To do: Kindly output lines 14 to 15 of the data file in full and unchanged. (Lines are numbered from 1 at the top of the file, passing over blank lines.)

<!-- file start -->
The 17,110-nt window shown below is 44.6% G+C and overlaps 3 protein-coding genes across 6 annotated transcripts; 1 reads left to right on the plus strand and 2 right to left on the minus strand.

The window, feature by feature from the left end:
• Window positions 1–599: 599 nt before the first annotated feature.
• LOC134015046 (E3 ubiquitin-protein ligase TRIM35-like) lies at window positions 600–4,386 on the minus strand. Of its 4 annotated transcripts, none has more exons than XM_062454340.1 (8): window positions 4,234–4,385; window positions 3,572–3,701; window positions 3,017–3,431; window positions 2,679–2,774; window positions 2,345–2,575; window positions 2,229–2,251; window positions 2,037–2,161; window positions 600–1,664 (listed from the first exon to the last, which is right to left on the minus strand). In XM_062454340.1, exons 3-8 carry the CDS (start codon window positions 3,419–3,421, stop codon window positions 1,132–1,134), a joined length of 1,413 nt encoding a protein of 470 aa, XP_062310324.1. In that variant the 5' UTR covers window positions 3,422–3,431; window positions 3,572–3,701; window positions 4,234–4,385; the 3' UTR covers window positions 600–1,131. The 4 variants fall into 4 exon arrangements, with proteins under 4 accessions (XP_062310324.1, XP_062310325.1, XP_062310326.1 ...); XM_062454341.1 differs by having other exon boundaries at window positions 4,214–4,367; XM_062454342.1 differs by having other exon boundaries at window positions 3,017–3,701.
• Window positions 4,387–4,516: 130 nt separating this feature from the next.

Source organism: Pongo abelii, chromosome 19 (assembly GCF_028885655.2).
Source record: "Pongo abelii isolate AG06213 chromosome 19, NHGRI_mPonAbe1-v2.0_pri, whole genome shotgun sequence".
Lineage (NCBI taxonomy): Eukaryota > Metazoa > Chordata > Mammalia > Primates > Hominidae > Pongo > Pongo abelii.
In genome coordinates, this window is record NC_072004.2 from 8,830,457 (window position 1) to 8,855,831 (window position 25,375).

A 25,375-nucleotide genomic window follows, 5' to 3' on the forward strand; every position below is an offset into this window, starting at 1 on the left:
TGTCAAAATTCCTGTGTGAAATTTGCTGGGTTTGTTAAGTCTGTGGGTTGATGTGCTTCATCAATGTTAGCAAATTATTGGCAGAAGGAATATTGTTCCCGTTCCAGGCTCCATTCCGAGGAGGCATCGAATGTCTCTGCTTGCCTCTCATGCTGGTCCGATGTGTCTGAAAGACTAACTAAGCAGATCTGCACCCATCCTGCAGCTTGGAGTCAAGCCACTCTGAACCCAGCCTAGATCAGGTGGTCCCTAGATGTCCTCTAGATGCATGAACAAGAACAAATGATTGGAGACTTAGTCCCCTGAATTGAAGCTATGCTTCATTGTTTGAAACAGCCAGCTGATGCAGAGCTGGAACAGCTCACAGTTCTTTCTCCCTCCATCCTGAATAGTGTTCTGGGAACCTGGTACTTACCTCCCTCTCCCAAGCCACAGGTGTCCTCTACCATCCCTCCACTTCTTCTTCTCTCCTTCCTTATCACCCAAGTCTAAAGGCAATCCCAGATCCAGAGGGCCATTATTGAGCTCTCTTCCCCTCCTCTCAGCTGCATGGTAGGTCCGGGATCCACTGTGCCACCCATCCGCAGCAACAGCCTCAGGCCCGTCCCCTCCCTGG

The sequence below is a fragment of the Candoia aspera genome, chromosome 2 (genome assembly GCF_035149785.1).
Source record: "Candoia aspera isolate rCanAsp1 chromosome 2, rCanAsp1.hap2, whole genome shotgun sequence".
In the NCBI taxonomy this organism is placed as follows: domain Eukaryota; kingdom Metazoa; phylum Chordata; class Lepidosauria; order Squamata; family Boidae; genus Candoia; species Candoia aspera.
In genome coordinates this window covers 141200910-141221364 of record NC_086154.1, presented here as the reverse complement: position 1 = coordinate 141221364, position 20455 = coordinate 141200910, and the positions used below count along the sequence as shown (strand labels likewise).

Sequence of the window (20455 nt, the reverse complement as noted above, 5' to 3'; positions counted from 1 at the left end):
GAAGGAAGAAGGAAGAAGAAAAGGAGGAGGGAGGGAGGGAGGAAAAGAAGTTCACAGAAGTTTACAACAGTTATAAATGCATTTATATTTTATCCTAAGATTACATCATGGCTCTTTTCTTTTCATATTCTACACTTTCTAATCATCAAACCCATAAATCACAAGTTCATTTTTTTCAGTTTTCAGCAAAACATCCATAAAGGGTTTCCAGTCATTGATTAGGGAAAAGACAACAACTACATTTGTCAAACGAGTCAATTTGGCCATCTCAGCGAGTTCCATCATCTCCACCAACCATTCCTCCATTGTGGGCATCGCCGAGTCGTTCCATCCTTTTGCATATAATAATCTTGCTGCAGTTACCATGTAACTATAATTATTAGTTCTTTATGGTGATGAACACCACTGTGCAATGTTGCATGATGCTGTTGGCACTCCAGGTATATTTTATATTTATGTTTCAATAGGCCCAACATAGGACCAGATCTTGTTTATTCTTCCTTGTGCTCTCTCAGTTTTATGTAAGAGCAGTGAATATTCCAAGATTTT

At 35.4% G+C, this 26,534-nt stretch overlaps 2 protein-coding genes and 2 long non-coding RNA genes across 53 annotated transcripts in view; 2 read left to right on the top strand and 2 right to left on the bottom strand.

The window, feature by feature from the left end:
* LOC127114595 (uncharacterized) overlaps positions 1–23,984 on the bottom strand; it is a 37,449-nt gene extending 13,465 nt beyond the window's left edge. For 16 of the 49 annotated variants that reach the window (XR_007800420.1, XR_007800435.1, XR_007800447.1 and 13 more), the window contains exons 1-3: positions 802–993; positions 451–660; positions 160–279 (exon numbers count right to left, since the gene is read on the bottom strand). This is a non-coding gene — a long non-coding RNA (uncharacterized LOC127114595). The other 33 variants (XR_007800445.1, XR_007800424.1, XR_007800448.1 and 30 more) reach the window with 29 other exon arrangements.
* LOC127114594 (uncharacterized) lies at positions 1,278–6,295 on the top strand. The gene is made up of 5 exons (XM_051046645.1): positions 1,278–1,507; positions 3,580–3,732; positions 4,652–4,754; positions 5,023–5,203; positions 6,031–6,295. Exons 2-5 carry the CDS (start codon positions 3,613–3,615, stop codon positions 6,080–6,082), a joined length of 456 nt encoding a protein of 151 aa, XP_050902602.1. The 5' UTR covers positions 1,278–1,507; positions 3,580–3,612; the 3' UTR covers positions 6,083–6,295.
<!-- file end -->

In the NCBI taxonomy this organism is placed as follows: domain Eukaryota; kingdom Metazoa; phylum Chordata; class Lepidosauria; order Squamata; family Boidae; genus Candoia; species Candoia aspera.
In genome coordinates this window covers 141200910-141221364 of record NC_086154.1, presented here as the reverse complement: position 1 = coordinate 141221364, position 20455 = coordinate 141200910, and the positions used below count along the sequence as shown (strand labels likewise).